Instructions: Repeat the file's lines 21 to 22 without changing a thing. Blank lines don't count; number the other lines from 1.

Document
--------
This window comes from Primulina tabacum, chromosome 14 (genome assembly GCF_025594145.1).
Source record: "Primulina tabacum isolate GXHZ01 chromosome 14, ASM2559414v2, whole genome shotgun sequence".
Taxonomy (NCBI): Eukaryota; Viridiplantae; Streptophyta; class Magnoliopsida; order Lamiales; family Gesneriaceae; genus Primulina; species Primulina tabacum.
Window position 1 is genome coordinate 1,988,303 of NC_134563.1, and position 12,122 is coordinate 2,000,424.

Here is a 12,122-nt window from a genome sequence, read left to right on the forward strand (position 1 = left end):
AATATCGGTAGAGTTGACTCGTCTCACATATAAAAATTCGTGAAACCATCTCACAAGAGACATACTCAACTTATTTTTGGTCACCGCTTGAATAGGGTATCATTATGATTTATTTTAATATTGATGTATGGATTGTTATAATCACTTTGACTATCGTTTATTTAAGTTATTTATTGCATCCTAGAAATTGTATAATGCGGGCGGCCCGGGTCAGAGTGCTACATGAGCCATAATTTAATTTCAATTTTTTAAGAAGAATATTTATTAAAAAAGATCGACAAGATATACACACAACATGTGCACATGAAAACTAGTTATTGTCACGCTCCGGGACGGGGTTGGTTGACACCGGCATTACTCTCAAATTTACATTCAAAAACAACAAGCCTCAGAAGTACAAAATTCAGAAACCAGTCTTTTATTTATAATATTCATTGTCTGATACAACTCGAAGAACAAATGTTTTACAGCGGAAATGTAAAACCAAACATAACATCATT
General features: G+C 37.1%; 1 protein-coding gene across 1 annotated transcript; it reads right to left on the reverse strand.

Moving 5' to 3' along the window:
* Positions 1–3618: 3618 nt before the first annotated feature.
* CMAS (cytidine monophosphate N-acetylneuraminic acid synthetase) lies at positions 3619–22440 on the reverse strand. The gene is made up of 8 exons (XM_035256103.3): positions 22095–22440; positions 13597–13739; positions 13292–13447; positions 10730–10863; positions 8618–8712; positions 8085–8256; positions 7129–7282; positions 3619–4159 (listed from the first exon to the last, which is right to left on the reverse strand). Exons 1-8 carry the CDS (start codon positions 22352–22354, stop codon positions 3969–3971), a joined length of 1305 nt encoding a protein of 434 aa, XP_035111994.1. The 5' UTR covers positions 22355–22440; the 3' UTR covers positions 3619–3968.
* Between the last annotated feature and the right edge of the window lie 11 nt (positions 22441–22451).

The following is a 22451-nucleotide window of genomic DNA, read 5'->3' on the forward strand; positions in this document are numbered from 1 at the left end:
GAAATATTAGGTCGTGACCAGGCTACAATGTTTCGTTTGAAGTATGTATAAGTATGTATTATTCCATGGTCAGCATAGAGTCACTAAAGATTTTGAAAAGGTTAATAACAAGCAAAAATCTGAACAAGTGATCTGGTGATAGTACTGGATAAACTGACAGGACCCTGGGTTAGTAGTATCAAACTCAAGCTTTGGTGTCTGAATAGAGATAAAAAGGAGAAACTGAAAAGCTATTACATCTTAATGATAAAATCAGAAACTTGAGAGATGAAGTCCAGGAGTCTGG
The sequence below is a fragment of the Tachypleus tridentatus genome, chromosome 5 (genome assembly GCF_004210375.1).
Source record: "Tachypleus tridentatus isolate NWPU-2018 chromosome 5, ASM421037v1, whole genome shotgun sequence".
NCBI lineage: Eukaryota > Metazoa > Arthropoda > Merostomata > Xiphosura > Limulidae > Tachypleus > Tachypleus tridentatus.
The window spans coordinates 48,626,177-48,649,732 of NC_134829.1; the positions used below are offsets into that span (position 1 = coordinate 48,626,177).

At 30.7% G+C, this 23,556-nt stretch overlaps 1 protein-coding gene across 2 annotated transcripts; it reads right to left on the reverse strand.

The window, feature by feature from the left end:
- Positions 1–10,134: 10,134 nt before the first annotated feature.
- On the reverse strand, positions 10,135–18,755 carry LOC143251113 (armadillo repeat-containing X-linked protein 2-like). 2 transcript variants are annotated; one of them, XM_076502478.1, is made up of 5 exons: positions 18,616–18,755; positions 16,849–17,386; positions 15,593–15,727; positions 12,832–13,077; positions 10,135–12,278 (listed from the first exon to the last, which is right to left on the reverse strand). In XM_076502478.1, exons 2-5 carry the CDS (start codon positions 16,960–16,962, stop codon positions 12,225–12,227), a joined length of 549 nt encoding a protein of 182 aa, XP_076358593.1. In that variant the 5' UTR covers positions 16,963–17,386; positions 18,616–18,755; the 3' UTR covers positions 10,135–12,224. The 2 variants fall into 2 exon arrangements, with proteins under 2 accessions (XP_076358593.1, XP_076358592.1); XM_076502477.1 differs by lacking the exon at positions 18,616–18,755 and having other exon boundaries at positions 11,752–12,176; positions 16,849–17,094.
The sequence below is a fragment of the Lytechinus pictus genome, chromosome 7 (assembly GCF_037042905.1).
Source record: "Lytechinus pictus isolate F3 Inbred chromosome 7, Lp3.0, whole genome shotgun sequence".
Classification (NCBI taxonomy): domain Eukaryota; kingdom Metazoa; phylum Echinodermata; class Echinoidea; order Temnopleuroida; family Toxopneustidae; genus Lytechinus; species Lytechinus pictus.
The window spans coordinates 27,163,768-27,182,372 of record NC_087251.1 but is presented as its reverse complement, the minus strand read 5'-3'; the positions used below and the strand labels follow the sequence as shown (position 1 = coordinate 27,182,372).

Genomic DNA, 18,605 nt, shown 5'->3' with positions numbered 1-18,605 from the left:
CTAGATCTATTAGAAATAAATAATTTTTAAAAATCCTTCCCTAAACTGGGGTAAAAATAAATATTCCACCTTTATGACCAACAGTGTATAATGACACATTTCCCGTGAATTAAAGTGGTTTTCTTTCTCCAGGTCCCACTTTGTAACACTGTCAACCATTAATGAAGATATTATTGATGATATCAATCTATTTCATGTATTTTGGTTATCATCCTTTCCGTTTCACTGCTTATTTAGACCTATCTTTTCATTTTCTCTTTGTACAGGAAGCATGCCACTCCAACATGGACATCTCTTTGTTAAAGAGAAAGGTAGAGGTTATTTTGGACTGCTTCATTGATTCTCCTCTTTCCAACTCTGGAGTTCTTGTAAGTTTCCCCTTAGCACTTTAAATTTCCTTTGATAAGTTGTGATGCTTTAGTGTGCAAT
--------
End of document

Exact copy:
- On the reverse strand, positions 10,135–18,755 carry LOC143251113 (armadillo repeat-containing X-linked protein 2-like). 2 transcript variants are annotated; one of them, XM_076502478.1, is made up of 5 exons: positions 18,616–18,755; positions 16,849–17,386; positions 15,593–15,727; positions 12,832–13,077; positions 10,135–12,278 (listed from the first exon to the last, which is right to left on the reverse strand). In XM_076502478.1, exons 2-5 carry the CDS (start codon positions 16,960–16,962, stop codon positions 12,225–12,227), a joined length of 549 nt encoding a protein of 182 aa, XP_076358593.1. In that variant the 5' UTR covers positions 16,963–17,386; positions 18,616–18,755; the 3' UTR covers positions 10,135–12,224. The 2 variants fall into 2 exon arrangements, with proteins under 2 accessions (XP_076358593.1, XP_076358592.1); XM_076502477.1 differs by lacking the exon at positions 18,616–18,755 and having other exon boundaries at positions 11,752–12,176; positions 16,849–17,094.
The sequence below is a fragment of the Lytechinus pictus genome, chromosome 7 (assembly GCF_037042905.1).